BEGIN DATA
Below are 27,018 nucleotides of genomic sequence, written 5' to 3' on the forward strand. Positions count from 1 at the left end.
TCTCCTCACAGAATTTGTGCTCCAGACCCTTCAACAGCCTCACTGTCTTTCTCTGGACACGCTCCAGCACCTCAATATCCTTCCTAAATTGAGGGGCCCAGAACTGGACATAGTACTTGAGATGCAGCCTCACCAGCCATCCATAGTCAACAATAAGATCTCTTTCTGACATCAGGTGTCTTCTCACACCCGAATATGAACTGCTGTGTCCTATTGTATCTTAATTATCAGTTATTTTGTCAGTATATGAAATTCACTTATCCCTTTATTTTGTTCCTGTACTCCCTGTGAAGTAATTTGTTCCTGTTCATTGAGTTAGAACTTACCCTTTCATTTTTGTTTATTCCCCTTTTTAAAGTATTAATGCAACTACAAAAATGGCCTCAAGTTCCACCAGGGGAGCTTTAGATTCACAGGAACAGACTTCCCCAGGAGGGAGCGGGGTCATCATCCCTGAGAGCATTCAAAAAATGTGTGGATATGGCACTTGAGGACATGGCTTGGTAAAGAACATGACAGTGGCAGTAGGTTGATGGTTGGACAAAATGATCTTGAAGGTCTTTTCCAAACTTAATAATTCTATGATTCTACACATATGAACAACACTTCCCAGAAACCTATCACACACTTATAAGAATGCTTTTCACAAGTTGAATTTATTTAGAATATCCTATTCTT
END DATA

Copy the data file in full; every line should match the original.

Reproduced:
Below are 27,018 nucleotides of genomic sequence, written 5' to 3' on the forward strand. Positions count from 1 at the left end.
TCTCCTCACAGAATTTGTGCTCCAGACCCTTCAACAGCCTCACTGTCTTTCTCTGGACACGCTCCAGCACCTCAATATCCTTCCTAAATTGAGGGGCCCAGAACTGGACATAGTACTTGAGATGCAGCCTCACCAGCCATCCATAGTCAACAATAAGATCTCTTTCTGACATCAGGTGTCTTCTCACACCCGAATATGAACTGCTGTGTCCTATTGTATCTTAATTATCAGTTATTTTGTCAGTATATGAAATTCACTTATCCCTTTATTTTGTTCCTGTACTCCCTGTGAAGTAATTTGTTCCTGTTCATTGAGTTAGAACTTACCCTTTCATTTTTGTTTATTCCCCTTTTTAAAGTATTAATGCAACTACAAAAATGGCCTCAAGTTCCACCAGGGGAGCTTTAGATTCACAGGAACAGACTTCCCCAGGAGGGAGCGGGGTCATCATCCCTGAGAGCATTCAAAAAATGTGTGGATATGGCACTTGAGGACATGGCTTGGTAAAGAACATGACAGTGGCAGTAGGTTGATGGTTGGACAAAATGATCTTGAAGGTCTTTTCCAAACTTAATAATTCTATGATTCTACACATATGAACAACACTTCCCAGAAACCTATCACACACTTATAAGAATGCTTTTCACAAGTTGAATTTATTTAGAATATCCTATTCTT